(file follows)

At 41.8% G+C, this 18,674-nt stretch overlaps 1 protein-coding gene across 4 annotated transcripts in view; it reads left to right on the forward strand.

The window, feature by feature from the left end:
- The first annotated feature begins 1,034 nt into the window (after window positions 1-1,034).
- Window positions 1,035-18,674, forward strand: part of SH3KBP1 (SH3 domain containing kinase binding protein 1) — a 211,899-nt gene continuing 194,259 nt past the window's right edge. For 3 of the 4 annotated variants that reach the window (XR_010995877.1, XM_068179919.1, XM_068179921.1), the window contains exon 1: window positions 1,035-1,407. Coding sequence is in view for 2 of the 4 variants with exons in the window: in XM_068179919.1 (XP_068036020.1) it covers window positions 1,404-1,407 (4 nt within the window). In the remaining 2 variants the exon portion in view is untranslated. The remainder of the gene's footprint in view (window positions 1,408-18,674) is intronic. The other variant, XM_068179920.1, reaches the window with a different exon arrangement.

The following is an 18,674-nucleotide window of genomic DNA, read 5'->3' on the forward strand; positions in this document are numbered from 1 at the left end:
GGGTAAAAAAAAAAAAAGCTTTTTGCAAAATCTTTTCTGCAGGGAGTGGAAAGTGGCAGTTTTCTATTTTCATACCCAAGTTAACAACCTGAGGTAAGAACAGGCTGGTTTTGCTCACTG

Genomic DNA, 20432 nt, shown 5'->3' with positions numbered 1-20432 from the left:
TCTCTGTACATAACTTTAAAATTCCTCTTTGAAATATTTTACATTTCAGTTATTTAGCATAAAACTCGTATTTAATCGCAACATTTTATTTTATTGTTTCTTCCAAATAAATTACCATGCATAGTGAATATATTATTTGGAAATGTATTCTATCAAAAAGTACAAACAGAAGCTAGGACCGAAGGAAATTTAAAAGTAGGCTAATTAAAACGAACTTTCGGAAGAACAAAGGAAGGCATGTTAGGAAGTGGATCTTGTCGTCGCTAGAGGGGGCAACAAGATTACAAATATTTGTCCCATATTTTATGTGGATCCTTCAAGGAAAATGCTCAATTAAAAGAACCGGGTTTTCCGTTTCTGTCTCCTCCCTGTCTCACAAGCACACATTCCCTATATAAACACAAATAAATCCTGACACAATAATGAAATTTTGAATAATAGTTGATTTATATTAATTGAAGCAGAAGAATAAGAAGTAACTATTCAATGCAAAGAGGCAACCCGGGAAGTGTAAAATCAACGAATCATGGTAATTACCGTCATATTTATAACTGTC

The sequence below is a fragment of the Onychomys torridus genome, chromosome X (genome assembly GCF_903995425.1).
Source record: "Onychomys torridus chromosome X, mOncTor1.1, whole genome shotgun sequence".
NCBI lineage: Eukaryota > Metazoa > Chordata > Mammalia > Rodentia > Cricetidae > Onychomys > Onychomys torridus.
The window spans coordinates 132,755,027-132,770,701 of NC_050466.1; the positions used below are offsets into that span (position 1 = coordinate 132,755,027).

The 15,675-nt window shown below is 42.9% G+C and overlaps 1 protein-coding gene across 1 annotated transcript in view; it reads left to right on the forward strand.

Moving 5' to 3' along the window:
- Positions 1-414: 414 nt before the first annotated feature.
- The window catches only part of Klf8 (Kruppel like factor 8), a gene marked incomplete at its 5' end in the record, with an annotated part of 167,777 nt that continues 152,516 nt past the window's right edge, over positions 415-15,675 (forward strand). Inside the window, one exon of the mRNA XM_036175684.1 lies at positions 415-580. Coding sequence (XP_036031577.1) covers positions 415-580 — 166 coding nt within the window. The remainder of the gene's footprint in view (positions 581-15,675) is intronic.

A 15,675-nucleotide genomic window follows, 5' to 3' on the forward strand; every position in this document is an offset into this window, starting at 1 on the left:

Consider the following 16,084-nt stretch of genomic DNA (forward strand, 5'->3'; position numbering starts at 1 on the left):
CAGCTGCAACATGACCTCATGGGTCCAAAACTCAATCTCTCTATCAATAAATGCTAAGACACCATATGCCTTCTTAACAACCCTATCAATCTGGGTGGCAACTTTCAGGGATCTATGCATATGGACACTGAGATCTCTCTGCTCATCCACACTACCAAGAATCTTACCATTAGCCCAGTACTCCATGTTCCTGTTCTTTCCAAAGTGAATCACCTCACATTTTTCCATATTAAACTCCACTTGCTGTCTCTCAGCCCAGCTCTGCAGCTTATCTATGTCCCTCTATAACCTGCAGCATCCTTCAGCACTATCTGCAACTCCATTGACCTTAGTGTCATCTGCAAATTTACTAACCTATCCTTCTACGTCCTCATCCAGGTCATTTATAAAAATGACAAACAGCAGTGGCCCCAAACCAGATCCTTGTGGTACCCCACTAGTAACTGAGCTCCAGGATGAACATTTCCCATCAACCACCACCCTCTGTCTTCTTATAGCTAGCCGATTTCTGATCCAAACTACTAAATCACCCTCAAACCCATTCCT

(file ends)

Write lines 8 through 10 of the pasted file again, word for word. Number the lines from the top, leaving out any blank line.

TCTCTGTACATAACTTTAAAATTCCTCTTTGAAATATTTTACATTTCAGTTATTTAGCATAAAACTCGTATTTAATCGCAACATTTTATTTTATTGTTTCTTCCAAATAAATTACCATGCATAGTGAATATATTATTTGGAAATGTATTCTATCAAAAAGTACAAACAGAAGCTAGGACCGAAGGAAATTTAAAAGTAGGCTAATTAAAACGAACTTTCGGAAGAACAAAGGAAGGCATGTTAGGAAGTGGATCTTGTCGTCGCTAGAGGGGGCAACAAGATTACAAATATTTGTCCCATATTTTATGTGGATCCTTCAAGGAAAATGCTCAATTAAAAGAACCGGGTTTTCCGTTTCTGTCTCCTCCCTGTCTCACAAGCACACATTCCCTATATAAACACAAATAAATCCTGACACAATAATGAAATTTTGAATAATAGTTGATTTATATTAATTGAAGCAGAAGAATAAGAAGTAACTATTCAATGCAAAGAGGCAACCCGGGAAGTGTAAAATCAACGAATCATGGTAATTACCGTCATATTTATAACTGTC

The sequence below is a fragment of the Onychomys torridus genome, chromosome X (genome assembly GCF_903995425.1).
Source record: "Onychomys torridus chromosome X, mOncTor1.1, whole genome shotgun sequence".